Santa’s come and gone for another year, but if you’re a tech junky, the presents are just beginning to roll out. That’s because the electronics industry’s biggest event – the annual International Consumer Electronics Show, more commonly known as CES – is less than two weeks away.
The show, which has traditionally been a monument to the excesses of giant consumer tech firms like Sony, kicks off January 8 in Las Vegas, and as soon as the new year is launched, a barrage of preliminary product announcements will no doubt be on their way.
As we eagerly await this annual ritual, it’s hard not to speculate about what manufacturers (in our case, camera manufacturers) have in store. CES is usually full of surprises, but doom and gloom economic forecasts for the coming year make it easier than usual to predict the shape of things to come in Vegas next month. Here are some broad product announcement prognostications for this year’s show.
A smaller show
With the worldwide economy what it is, we’re already seeing the direct effects of presumed weak 2009 consumer spending in the show floor layout. Per the last booth layout map we checked out, it looks like some manufacturers who used to buy up entire corners of a hall at CES will be running more modest operations this year. And some smaller manufacturers have abandoned the show floor altogether, taking up residence at one of the nearby hotels. While no one doubts that the event will still have enough of the lavish show-floor antics to earn it network news coverage, things are already feeling a little subdued compared to years past.
This somber mood will likely also translate into fewer and less aggressive product announcements. Uncertainties about available capital for future R&D will likely mean fewer forward-looking concept technologies this year, and we’re betting that the overall number of product releases at both CES and at PMA in a few months will dip compared to last year’s numbers.
SLRs not at the forefront in ’09
With lower-than-expected profit numbers in the second half of 2008, expensive new product development on the consumer side, at least, will likely take a hit in 2009. Specifically, with a host of new products announced just a few months ago for Photokina, I’d wager that most manufacturers will be promoting their current SLR lines rather than offering substantive replacements: while SLRs have been the big growth segment of the last few years, their cost relative to point-and-shoots may well make this the year of the compact camera.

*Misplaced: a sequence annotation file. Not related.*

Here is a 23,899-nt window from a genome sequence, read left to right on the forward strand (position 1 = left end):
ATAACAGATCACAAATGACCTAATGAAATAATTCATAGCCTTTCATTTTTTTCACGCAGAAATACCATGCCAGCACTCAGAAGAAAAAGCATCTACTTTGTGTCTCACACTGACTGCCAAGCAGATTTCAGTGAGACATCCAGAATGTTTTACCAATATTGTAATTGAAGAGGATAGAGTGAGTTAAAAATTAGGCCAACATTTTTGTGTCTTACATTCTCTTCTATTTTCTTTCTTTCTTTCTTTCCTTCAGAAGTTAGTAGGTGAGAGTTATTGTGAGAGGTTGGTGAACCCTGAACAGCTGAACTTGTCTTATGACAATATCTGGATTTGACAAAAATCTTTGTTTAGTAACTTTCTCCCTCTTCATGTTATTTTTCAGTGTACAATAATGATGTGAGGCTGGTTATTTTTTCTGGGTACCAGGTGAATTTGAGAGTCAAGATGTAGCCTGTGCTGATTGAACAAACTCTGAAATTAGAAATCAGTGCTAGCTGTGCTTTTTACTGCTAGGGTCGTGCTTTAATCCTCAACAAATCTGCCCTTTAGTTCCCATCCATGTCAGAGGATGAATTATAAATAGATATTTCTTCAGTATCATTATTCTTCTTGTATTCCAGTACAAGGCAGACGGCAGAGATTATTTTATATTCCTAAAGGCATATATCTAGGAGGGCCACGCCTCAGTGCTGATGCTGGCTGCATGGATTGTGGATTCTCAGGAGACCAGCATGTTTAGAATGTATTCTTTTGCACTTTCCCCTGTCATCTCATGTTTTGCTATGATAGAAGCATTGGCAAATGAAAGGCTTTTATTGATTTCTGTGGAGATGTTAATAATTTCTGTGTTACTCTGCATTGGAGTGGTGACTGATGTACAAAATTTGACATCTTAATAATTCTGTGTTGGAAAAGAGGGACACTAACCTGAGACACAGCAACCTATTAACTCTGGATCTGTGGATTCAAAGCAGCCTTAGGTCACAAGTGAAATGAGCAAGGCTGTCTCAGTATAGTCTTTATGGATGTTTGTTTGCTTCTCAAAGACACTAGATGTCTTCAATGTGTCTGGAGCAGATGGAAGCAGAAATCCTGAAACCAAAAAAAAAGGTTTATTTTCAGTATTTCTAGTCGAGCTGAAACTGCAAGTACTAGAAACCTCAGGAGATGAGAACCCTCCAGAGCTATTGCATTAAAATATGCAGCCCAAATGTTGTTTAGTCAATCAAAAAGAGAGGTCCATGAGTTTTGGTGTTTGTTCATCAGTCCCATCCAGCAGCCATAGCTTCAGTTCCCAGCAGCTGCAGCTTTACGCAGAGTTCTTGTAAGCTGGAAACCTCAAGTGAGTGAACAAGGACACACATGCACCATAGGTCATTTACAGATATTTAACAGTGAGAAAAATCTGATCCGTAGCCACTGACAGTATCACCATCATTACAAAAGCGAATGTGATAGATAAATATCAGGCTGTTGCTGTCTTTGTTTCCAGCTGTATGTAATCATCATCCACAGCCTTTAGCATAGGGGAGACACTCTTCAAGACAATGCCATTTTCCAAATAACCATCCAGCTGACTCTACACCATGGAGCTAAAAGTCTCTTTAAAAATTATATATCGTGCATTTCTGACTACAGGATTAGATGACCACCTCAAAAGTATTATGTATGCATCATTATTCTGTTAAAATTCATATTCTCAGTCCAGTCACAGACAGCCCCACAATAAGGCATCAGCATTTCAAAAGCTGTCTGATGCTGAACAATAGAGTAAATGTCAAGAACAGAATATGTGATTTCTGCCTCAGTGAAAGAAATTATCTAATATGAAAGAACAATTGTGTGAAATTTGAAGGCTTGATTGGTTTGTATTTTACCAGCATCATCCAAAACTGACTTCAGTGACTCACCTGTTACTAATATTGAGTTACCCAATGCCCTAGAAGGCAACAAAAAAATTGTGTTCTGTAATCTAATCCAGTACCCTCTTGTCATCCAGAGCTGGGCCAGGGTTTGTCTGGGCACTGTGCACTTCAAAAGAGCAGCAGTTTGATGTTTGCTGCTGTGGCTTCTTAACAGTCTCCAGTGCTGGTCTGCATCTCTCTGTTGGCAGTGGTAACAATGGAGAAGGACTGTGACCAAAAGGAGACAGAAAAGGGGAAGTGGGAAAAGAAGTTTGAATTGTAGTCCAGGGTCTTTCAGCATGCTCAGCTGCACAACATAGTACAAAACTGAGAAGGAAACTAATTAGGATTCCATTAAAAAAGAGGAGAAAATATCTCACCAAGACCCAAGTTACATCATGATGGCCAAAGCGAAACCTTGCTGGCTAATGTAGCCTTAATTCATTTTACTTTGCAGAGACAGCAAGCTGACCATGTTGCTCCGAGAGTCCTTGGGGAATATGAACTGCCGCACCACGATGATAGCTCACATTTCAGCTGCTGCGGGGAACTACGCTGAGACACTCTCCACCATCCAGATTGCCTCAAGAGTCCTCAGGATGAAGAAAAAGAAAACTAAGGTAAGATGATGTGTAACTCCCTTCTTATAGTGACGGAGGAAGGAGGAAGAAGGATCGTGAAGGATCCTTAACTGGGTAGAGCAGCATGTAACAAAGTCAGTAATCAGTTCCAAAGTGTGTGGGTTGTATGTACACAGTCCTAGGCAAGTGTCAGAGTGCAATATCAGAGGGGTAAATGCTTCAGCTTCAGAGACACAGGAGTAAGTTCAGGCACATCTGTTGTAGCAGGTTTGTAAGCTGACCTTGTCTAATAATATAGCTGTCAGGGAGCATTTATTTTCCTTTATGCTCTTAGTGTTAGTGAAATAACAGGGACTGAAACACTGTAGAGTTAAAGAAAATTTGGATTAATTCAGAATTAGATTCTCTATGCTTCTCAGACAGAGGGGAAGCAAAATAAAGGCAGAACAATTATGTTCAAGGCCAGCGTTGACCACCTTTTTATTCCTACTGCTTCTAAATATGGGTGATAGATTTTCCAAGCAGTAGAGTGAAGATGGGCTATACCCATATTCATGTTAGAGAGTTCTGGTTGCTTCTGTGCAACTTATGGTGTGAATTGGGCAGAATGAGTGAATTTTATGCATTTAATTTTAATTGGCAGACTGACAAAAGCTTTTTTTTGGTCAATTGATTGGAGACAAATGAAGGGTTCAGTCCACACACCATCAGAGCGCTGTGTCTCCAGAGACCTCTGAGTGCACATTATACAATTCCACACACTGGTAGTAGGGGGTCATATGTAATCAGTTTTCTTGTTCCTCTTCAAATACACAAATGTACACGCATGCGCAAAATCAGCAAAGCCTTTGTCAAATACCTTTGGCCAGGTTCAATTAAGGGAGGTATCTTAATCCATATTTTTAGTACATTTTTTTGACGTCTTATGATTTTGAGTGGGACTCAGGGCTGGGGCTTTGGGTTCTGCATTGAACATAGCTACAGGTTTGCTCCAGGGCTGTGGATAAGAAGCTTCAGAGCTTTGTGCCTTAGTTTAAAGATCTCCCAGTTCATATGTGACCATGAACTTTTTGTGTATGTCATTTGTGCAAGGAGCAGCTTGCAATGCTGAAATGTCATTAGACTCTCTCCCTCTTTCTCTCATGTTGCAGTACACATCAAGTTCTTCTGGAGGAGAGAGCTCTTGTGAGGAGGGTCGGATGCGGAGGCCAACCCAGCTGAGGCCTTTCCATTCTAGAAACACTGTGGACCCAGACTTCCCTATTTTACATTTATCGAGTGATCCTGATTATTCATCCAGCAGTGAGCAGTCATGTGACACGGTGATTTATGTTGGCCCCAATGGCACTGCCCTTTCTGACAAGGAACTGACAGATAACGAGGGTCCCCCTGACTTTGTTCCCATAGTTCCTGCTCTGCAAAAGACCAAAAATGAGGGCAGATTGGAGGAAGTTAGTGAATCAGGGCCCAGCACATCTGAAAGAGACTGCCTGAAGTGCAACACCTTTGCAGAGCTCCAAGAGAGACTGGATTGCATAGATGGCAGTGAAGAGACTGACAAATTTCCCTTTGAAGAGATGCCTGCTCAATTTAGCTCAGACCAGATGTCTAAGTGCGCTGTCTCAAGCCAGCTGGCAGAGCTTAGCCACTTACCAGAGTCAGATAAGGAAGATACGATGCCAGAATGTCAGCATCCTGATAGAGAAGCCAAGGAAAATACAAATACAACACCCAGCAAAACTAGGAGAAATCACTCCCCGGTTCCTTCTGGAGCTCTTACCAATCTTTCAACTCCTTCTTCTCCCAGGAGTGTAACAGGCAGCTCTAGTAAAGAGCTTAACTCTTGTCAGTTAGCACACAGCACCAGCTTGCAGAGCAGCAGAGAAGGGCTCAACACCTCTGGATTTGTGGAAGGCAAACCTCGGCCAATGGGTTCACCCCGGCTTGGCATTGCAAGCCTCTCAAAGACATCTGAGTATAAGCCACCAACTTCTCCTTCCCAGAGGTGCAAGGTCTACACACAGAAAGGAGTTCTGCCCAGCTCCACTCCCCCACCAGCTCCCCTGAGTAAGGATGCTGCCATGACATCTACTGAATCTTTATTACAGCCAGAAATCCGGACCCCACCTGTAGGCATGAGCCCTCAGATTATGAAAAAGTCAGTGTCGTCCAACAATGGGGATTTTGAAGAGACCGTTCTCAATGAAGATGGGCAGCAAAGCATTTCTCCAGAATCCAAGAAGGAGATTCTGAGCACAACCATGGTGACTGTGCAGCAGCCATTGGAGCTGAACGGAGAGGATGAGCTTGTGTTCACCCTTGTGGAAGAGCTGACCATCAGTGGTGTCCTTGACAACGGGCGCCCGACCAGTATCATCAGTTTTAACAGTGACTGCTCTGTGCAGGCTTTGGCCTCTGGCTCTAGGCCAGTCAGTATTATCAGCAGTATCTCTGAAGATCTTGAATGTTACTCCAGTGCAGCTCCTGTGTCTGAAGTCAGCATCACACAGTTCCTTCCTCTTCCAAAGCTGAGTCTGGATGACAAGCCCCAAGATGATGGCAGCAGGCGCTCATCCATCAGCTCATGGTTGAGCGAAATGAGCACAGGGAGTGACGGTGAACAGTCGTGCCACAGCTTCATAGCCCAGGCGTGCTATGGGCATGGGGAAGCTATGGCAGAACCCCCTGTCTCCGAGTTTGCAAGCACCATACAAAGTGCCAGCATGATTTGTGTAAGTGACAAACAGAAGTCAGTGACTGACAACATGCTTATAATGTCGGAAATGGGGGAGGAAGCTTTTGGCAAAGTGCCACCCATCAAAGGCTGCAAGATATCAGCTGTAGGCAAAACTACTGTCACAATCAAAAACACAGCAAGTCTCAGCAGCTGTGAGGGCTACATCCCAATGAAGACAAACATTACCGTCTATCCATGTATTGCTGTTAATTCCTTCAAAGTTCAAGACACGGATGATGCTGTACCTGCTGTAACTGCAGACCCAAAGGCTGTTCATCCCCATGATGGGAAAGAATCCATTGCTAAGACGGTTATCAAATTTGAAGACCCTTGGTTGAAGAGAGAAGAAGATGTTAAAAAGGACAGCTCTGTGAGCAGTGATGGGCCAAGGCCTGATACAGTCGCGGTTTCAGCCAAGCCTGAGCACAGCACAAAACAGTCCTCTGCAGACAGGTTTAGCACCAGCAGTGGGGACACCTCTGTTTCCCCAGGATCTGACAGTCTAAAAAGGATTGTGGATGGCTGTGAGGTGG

Looking at past years, it’s not hard to guess who will be making announcements: CES has always been the domain of the “electronics” segment of the camera industry (as opposed to the traditional imaging/optics giants), meaning that Panasonic, Samsung, Sony will likely be out in force this time around. Canon, Nikon, Pentax, and Fuji, meanwhile, will probably hold the bulk of their substantive announcements until PMA in March. The wild cards are usually Olympus and Kodak, who seem to prefer to beat their competitors to the punch with January product launches, if the last few years are any indication. In any event, it seems unlikely that we’ll see DSLR announcements from any of these firms in a few weeks.
Point-and-shoot camera announcements tend to be progressive and evolutionary anyway, and they’ll likely be especially so this year. Expect there to be fewer new models, and styling to carry over more from last year’s products. In terms of technological development, we’ve probably hit another resolution plateau on compacts at around the 15 megapixel mark, and it’s unlikely that anyone will push far beyond that in early 2009. Multi-functionality continues to be a big selling point, though: one bright spot this year will probably be noticeable improvements in video quality from still cameras.
Something big from Samsung?
This is a tough one to put out there with any certainty: Samsung has been notorious in the past few years for promising something big and then leaving us waiting (Wi-Fi battery grip anyone?). There’s been talk of a full-frame Samsung sensor for nearly a year now, but conversely, recent comments from Samsung execs appear to have put this project on the back burner. Hence, what Samsung may actually be up to is anyone’s guess.
What we’re hoping for, though, is the long-rumored micro system camera from Samsung. Interviews with top Samsung brass in the build-up to Photokina suggested that the company was working on a compact interchangeable-lens camera system – not unlike the Panasonic/Olympus Micro Four Thirds system – but using APS-C sized sensors instead.
From a technological perspective, the idea of another compact, full-time live view SLR-like camera to rival the Panasonic G1 would be a fascinating development, and we’re all hopeful that rumors of a 2009 launch pan out. Given that the G1 is currently priced about 25 percent higher than a comparable entry-level DSLR, however, we’re also wondering if the market would support another camera in this space. Even before things started looking quite so scary in the job market, the G1 seemed a bit expensive. If Samsung can’t drop in with a lower-priced competitor (which would probably be difficult, given the technological development required), they may decide that it’s best not to play altogether.
If nothing else, maybe Samsung will have a functional HZ1 for us to look at this time around. Here’s hoping.
Until next time…
We’ll be kicking off our CES coverage in earnest during the first full week of January, so stay tuned for that. In the meantime, we’d like to hear from you: what would you like to see come out of this year’s CES? What rumors seem most reasonable, or most outlandish? Talk back in our discussion forum!